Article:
Ted Stevens found guilty in corruption case
1 hr 10 mins ago
WASHINGTON – Alaska Sen. Ted Stevens has been convicted of lying about free home renovations and other gifts he received from a wealthy oil contractor.
The Senate's longest-serving Republican, Stevens was found guilty on all seven counts of making false statements on Senate financial documents.
The verdict throws the upcoming election into disarray. Stevens is fighting off a challenge from Democrat Mark Begich and must now either drop out or continue campaigning as a convicted felon.
The trial hinged on the testimony of Stevens' longtime friend, who testified that his employees dramatically remodeled the senator's home.
Stevens faces up to five years in prison on each count but, under federal sentencing guidelines, will likely receive much less prison time, if any.
THIS IS A BREAKING NEWS UPDATE. Check back soon for further information. AP's earlier story is below.
WASHINGTON (AP) — Jurors in Sen. Ted Stevens' corruption trial passed a note with "a potential verdict" to a federal judge Monday, a courthouse spokesman said.
The jury has been beset by problems since deliberations began Wednesday. Courthouse spokesman Sheldon Snook said the panel sent a note Monday. Attorneys for both sides were called back to court Monday for a reading of the note.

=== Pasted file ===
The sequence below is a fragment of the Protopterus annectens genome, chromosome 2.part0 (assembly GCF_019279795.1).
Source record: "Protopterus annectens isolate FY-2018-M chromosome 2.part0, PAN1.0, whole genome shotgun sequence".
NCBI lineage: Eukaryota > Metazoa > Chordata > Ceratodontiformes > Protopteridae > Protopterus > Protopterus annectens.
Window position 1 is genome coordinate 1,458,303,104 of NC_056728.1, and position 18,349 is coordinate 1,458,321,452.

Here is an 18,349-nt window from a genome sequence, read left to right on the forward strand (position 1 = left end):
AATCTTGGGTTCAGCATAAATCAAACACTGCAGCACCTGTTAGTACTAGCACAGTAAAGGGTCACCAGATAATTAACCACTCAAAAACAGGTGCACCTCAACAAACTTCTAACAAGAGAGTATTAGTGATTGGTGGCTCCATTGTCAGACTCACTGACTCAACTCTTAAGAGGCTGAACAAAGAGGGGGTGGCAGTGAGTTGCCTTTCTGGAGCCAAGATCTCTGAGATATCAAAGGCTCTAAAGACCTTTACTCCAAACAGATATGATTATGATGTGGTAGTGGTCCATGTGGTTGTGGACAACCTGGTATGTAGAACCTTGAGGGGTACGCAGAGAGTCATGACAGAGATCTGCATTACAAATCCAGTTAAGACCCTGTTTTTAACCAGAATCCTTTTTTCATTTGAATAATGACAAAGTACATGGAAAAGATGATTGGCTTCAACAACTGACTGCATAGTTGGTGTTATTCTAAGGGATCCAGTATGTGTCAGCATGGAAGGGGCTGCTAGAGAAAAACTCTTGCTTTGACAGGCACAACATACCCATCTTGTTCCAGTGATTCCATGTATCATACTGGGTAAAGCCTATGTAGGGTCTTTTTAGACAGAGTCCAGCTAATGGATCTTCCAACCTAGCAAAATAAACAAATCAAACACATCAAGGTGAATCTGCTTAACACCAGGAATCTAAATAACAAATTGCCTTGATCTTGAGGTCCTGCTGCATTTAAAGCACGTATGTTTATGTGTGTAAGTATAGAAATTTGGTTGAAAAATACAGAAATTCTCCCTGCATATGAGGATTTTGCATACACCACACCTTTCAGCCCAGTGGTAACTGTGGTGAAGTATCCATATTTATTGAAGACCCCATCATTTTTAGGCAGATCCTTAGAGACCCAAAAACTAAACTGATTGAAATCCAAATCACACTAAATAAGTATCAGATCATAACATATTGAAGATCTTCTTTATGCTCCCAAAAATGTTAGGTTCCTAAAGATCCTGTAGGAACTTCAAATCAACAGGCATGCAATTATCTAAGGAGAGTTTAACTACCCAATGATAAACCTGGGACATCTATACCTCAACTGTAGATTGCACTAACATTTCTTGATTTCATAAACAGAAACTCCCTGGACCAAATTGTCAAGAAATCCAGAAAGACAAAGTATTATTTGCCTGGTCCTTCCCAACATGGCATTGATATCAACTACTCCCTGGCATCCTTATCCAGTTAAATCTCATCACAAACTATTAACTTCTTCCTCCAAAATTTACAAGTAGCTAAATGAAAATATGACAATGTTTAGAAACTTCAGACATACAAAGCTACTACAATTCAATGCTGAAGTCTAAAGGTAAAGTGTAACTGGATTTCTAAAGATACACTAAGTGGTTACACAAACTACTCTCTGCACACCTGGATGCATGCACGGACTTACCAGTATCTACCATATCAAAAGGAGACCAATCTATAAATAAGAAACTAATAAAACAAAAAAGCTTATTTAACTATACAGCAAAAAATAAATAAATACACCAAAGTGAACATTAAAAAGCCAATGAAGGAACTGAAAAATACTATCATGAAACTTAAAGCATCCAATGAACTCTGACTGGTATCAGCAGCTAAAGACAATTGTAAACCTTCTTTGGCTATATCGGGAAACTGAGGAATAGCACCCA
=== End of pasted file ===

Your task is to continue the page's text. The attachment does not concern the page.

Court officials were also testing the jury microphone, which is normally reserved for the reading of verdicts.
The ambiguity of the note's description, though, apparently leaves open the possibility that jurors have been unable to reach a unanimous verdict. If so, the judge likely would send them back to continue deliberating.
In a tight election year, the verdict has the potential to alter the nation's political landscape. The Senate's longest-serving Republican is fending off an aggressive Democratic challenger. If Stevens is convicted, it would hurt his chance of keeping a seat he's held for generations. And it could push Democrats toward a filibuster-proof majority in the Senate.
Stevens is charged with lying on Senate financial forms about $250,000 in home renovations and other gifts he received from an oil contractor.
Stevens spent three days on the witness stand, vehemently denying that allegation. He said his wife, Catherine, paid every bill they received.
Stevens faces up to five years in prison on each count, but under federal sentencing guidelines, he would likely receive much less prison time, if any.
Stevens' trial hinged on the testimony of Bill Allen, the senator's longtime drinking and fishing buddy. Allen, the founder of VECO, testified that he never billed his friend for the extensive work on the house and that Stevens knew he was getting a deal.
Stevens is a legendary figure in Alaska, where he has wielded political influence since before statehood. His knack for steering billions of dollars in federal money to his home state has drawn praise from his constituents and consternation from budget hawks.
Sounds good to me.